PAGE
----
National Alliance on Mental Illness
page printed from http://www2.nami.org/
(800) 950-NAMI; email@example.com
One comment made me stop and stare at my screen. “Just to let you know, you have helped me.”
My struggle with bipolar disorder truly began in 2010, when I voluntarily admitted myself to a Lincoln, Neb. psych ward. I had experienced symptoms since my early teens and possibly for years before, even though my family and I didn't know it at the time. But if I had to pinpoint a place where this journey began, it'd be on an April night, just after 9 p.m. when, alone in my dorm room, I had an incredibly severe manic episode in which I pulled out pieces of my hair, slapped my thighs so hard they ached, and convulsed in a sobbing mess on the floor. So overstimulated with emotion, I blacked out for part of it.
“I thought, what if there is someone out there who is going through the same things I had and couldn't understand it?
When I came to I realized that if I didn't call someone, I wouldn’t make it through the night. So I called my father, my friend Josh, and David (my future husband, whom I was dating at the time), and I asked them to take me to the hospital. I was diagnosed with bipolar I disorder and given medication, but I hated the side effects. I quit taking it a few weeks later, after David and I (now engaged to be married) moved from Nebraska to Los Angeles to begin our new life and new jobs. I didn't give my bipolar a second thought, thinking it would just go away as long as I ignored it.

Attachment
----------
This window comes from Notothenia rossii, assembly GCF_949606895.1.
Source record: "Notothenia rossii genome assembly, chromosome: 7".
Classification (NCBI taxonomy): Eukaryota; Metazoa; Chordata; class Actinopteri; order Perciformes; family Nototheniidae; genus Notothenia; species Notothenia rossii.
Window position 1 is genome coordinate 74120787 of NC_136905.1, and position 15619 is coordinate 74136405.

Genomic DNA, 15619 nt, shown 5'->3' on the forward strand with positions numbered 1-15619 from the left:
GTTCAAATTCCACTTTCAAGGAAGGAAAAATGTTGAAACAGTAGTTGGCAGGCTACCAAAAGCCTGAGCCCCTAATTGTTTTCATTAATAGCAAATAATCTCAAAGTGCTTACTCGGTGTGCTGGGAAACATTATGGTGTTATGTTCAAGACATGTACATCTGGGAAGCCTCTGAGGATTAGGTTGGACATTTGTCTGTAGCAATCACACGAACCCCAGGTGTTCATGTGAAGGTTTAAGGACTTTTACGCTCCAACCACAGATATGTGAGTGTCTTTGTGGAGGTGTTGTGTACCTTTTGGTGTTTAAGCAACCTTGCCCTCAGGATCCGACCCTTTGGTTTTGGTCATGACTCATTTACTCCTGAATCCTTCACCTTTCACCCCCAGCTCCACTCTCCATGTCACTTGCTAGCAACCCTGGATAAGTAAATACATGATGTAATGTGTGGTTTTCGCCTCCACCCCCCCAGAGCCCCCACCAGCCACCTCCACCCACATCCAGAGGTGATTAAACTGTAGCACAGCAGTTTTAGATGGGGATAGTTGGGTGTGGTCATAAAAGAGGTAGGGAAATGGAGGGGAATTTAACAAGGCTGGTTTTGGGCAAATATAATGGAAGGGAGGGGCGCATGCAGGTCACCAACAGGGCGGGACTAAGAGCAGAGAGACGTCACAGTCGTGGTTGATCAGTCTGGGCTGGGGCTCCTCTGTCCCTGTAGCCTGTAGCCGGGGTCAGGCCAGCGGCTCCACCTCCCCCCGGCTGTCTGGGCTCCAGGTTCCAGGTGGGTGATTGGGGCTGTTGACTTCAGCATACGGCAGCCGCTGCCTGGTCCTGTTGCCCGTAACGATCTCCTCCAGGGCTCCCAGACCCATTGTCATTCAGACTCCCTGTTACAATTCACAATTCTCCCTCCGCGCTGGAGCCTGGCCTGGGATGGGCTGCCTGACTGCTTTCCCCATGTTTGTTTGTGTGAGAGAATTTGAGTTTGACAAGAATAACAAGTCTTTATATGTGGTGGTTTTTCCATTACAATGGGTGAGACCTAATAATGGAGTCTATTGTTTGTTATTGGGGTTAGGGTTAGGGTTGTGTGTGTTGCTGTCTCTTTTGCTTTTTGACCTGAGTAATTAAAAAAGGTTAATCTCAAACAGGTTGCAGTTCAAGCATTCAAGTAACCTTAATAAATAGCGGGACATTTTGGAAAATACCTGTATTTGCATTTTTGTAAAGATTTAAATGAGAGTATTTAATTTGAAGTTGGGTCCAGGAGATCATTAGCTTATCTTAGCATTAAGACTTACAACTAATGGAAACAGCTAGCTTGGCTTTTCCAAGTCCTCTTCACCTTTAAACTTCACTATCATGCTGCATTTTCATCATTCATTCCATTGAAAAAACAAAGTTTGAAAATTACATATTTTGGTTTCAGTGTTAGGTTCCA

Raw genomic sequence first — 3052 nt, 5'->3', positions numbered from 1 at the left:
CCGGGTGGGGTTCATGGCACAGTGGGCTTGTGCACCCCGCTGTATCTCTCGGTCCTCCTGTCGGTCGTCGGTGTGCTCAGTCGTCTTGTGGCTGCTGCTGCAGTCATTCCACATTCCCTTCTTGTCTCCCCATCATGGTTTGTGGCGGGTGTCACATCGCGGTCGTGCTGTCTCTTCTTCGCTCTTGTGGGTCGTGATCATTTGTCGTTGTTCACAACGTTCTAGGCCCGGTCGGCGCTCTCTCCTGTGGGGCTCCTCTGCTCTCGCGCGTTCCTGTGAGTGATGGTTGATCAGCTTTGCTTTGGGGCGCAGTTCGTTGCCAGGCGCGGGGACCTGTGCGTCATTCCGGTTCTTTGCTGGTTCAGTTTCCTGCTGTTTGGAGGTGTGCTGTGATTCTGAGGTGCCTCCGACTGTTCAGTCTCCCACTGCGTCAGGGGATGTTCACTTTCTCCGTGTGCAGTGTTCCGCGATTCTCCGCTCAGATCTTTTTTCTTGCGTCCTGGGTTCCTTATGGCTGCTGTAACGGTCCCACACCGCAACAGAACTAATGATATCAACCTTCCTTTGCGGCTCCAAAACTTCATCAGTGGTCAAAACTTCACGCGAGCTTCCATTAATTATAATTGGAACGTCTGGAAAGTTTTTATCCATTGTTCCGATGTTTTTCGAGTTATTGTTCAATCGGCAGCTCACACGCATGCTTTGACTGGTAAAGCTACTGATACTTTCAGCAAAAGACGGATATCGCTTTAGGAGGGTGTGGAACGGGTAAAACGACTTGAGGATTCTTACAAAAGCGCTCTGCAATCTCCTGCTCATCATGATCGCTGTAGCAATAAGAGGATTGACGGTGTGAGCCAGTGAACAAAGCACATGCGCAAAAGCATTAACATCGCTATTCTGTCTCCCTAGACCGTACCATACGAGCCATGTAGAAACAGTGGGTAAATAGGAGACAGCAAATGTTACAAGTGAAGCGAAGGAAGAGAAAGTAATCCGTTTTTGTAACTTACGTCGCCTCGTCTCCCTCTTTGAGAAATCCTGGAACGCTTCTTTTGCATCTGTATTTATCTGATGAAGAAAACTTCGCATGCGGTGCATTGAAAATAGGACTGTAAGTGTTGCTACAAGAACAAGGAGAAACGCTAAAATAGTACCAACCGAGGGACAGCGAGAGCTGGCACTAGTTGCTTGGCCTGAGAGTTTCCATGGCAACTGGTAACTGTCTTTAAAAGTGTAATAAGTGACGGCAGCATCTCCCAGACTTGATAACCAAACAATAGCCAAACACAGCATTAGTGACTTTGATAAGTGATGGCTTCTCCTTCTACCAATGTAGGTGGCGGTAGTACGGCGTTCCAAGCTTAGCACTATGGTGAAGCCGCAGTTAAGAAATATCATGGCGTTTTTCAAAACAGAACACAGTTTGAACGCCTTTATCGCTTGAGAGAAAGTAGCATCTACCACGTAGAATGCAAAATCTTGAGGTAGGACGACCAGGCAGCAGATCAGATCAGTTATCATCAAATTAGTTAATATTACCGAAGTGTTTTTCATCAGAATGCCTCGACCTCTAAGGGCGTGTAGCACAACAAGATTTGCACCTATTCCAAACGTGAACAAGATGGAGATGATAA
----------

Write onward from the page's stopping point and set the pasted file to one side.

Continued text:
Jump forward more than two-and-a-half years, and there I was, married to an amazing man, doing the career I'd always dreamed of doing and living a happy and blessed life. Not a day went by where I didn't cherish what I had, but left untreated and un-medicated, my bipolar was an uncontrolled force that wasn't as easily ignored as it had been before.
A movie was constantly playing inside my head; a reel ran that never reached the credits. For years, I'd been able to pause it, but at this point I couldn't even turn the volume down. At first, it was a glimpse of myself getting angry and yelling at someone who really didn't do anything wrong. But from there, it would grow and suddenly I would be screaming and lashing my hands out in hopes of breaking something so that I wouldn't have to. But above it all, a very logical voice in my head whispered, “You know, you're supposed to kill yourself. It's the only way your story is supposed to end.”